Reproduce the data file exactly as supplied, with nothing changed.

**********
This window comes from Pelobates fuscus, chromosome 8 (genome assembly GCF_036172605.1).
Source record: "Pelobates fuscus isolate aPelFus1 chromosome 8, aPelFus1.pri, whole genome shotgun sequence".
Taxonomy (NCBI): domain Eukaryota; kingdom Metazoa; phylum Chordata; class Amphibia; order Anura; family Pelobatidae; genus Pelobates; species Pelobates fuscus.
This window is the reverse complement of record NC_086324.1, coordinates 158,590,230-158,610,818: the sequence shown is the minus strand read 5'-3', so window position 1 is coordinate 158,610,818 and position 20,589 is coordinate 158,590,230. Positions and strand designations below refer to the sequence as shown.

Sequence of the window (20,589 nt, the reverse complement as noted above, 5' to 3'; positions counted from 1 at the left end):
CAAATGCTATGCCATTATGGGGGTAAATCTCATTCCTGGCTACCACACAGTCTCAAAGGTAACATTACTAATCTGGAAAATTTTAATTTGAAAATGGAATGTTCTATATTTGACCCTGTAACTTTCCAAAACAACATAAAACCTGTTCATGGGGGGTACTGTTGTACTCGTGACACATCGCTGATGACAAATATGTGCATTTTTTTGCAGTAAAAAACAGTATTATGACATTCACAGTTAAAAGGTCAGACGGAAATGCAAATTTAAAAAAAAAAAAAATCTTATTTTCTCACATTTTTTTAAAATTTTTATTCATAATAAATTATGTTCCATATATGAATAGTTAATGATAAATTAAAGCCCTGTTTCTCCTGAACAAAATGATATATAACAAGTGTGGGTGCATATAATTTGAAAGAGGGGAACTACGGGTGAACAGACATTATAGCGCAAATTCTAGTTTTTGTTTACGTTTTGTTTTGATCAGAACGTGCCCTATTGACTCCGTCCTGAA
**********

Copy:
This window comes from Pelobates fuscus, chromosome 8 (genome assembly GCF_036172605.1).
Source record: "Pelobates fuscus isolate aPelFus1 chromosome 8, aPelFus1.pri, whole genome shotgun sequence".
Taxonomy (NCBI): domain Eukaryota; kingdom Metazoa; phylum Chordata; class Amphibia; order Anura; family Pelobatidae; genus Pelobates; species Pelobates fuscus.
This window is the reverse complement of record NC_086324.1, coordinates 158,590,230-158,610,818: the sequence shown is the minus strand read 5'-3', so window position 1 is coordinate 158,610,818 and position 20,589 is coordinate 158,590,230. Positions and strand designations below refer to the sequence as shown.

Sequence of the window (20,589 nt, the reverse complement as noted above, 5' to 3'; positions counted from 1 at the left end):
CAAATGCTATGCCATTATGGGGGTAAATCTCATTCCTGGCTACCACACAGTCTCAAAGGTAACATTACTAATCTGGAAAATTTTAATTTGAAAATGGAATGTTCTATATTTGACCCTGTAACTTTCCAAAACAACATAAAACCTGTTCATGGGGGGTACTGTTGTACTCGTGACACATCGCTGATGACAAATATGTGCATTTTTTTGCAGTAAAAAACAGTATTATGACATTCACAGTTAAAAGGTCAGACGGAAATGCAAATTTAAAAAAAAAAAAAATCTTATTTTCTCACATTTTTTTAAAATTTTTATTCATAATAAATTATGTTCCATATATGAATAGTTAATGATAAATTAAAGCCCTGTTTCTCCTGAACAAAATGATATATAACAAGTGTGGGTGCATATAATTTGAAAGAGGGGAACTACGGGTGAACAGACATTATAGCGCAAATTCTAGTTTTTGTTTACGTTTTGTTTTGATCAGAACGTGCCCTATTGACTCCGTCCTGAA